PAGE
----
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October/2004 * 10/28/04


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Bananas and Oleanders - Photo by Joyce Finn




South Shore from Surf Side - Photo by Joyce Finn




Heydon Path - Photo by Joyce Finn




Hamilton Harbour - Photo by Joyce Finn


Georgia O’Keeffe’s Bermuda
Joyce Finn

When Georgia O’Keeffe traveled to the Bermudas, she came for the sunlight’s vibrant intensity and the open-palmed expansiveness found only in deserts and seas. She left with a dozen new paintings and a new art direction.

As I look down the lane toward the former slave-quartered cottage where she stayed, I see pink and white oleander hedges, high as double-decker buses, bowering over the lane. Beyond them are banana and banyan trees with leaves huge like opened umbrellas. A carpet of yellow nasturtium contrasts with the deep purple of morning glory entwining through the pale leaves of the ground cover.

O’Keeffe stayed for over a year on an estate known as Parapet high on a hill overlooking the western arm of this narrow island. She rarely strayed from its extensive grounds where she be came mesmerized by the whorl of a new banana leaf emerging from its stalk and the shades and shadows of yellow hibiscus blossoms.

I see from the cottage’s back door, the panoramic open sea with its constant shift from mint to turquoise to indigo with an occasional frill of white as it roils over the reefs. At the front of the cottage, resting under a cedar tree, there’s the whole of Bermuda’s fishhook shape encircling the Inner Harbor with a constant flow of ferries and ships coming through the channel toward and from Hamilton, the capital.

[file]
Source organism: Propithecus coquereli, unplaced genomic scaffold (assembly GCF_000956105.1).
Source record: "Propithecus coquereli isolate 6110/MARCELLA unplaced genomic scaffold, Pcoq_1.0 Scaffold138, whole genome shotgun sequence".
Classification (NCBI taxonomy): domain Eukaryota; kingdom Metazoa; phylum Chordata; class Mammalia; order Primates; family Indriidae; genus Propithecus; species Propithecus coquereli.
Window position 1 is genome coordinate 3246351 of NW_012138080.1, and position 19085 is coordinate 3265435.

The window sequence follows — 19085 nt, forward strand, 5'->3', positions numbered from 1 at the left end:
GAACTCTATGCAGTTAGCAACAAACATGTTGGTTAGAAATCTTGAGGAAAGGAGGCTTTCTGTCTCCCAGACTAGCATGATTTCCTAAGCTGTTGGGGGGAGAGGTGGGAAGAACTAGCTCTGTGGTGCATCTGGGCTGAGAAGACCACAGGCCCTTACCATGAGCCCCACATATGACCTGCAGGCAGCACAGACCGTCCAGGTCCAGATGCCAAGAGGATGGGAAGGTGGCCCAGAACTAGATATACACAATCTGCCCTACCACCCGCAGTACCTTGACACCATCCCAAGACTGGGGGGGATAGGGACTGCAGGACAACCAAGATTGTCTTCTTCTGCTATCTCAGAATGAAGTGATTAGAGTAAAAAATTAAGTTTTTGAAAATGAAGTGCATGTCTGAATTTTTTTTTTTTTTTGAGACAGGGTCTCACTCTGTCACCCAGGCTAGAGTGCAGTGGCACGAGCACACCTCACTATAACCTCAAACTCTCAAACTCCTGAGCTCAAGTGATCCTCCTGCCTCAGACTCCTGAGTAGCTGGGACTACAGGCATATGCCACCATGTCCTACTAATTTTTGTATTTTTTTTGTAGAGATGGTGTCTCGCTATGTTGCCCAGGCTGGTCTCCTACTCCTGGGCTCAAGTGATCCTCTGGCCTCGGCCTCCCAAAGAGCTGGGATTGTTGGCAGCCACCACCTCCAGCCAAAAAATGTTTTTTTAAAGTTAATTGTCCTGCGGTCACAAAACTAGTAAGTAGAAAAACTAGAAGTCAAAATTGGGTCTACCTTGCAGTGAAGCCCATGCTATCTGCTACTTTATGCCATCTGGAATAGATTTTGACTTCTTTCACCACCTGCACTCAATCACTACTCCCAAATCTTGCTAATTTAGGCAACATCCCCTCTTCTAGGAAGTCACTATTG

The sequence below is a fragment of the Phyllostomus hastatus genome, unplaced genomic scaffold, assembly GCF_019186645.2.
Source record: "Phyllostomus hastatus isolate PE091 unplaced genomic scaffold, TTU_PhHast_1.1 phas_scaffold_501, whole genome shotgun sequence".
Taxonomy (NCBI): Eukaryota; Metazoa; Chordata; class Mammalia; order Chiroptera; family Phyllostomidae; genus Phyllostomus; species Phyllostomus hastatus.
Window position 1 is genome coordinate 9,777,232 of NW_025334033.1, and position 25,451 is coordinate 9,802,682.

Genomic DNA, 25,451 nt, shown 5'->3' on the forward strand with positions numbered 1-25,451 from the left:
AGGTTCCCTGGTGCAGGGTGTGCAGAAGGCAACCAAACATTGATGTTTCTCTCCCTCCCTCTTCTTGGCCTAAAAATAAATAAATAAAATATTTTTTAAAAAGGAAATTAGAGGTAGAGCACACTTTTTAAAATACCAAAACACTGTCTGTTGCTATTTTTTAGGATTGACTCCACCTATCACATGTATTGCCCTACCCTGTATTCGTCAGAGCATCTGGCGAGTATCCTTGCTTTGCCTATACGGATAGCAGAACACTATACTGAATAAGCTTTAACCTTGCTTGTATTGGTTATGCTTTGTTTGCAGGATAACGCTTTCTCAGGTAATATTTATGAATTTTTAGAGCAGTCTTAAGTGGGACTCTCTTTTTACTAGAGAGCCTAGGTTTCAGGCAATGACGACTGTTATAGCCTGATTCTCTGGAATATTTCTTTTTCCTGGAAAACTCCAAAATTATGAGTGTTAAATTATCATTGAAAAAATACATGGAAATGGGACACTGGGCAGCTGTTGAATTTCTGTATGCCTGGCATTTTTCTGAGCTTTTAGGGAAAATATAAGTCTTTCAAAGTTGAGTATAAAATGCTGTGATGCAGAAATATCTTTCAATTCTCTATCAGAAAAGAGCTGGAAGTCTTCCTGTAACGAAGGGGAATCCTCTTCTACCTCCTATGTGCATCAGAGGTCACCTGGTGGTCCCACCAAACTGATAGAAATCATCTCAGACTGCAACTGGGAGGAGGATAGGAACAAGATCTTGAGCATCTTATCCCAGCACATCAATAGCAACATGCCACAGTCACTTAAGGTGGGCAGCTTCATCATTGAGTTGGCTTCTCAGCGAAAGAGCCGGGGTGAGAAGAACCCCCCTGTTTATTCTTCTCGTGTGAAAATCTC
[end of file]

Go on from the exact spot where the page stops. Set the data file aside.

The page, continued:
I wonder what O’Keeffe would think of Bermuda today? In 1933, all houses had names and traffic was horse-drawn. Overseas visitors endured a weeklong punishing sea journey through the cold, tumultuous North Atlantic. Mark Twain, a frequent visitor to Bermuda, said that Bermuda was Heaven but getting there was Hell.

Now, it is a short 90-minute flight from Boston or New York. Cruise ships still anchor in Hamilton but these modern ones, lit like floating festivals, are gigantic compared to the small cruise liners of Mark Twain’s or Georgia O’Keeffe’s days. Now, instead of tourists staggering down the gangplank seasick and grateful for firm land, they clutch their wallets and aim for the nearest duty-free shop. There are still a few horse-drawn carriages on Bermuda’s roads but even with a 20mph (35kph) speed limit and one car allowed per household, the narrow, walled, and hedged roads are crowded with traffic. Tourists toddle nervously along on scooters while the locals scream past using the middle line as a separate passing lane.

The Old Rattle and Shake Rail line of O’Keeffe time has long been dismantled and sold to the Government of British Guinea in 1948. The rail bed has been flattened to become an ambling lane that reaches from one end of the island through the whole length of its 21 miles to the other end. Bikers, joggers, and families walking dogs amble past sailboats bobbling in tucked-away coves and aromatic copses of cedar and allspice trees.

What would Georgia O’Keeffe recognize if she came back today? Bermudians still celebrate Good Friday by flying kites, each August the island closes down for a three-day cricket game, and families still picnic on the grounds of Bermuda’s many forts. She would find the same things she sought and relished in 1933--the same evocative unfurling of a new banana leaf, the same vibrant intensity of sunlight, and same vastness of the sky and sea.

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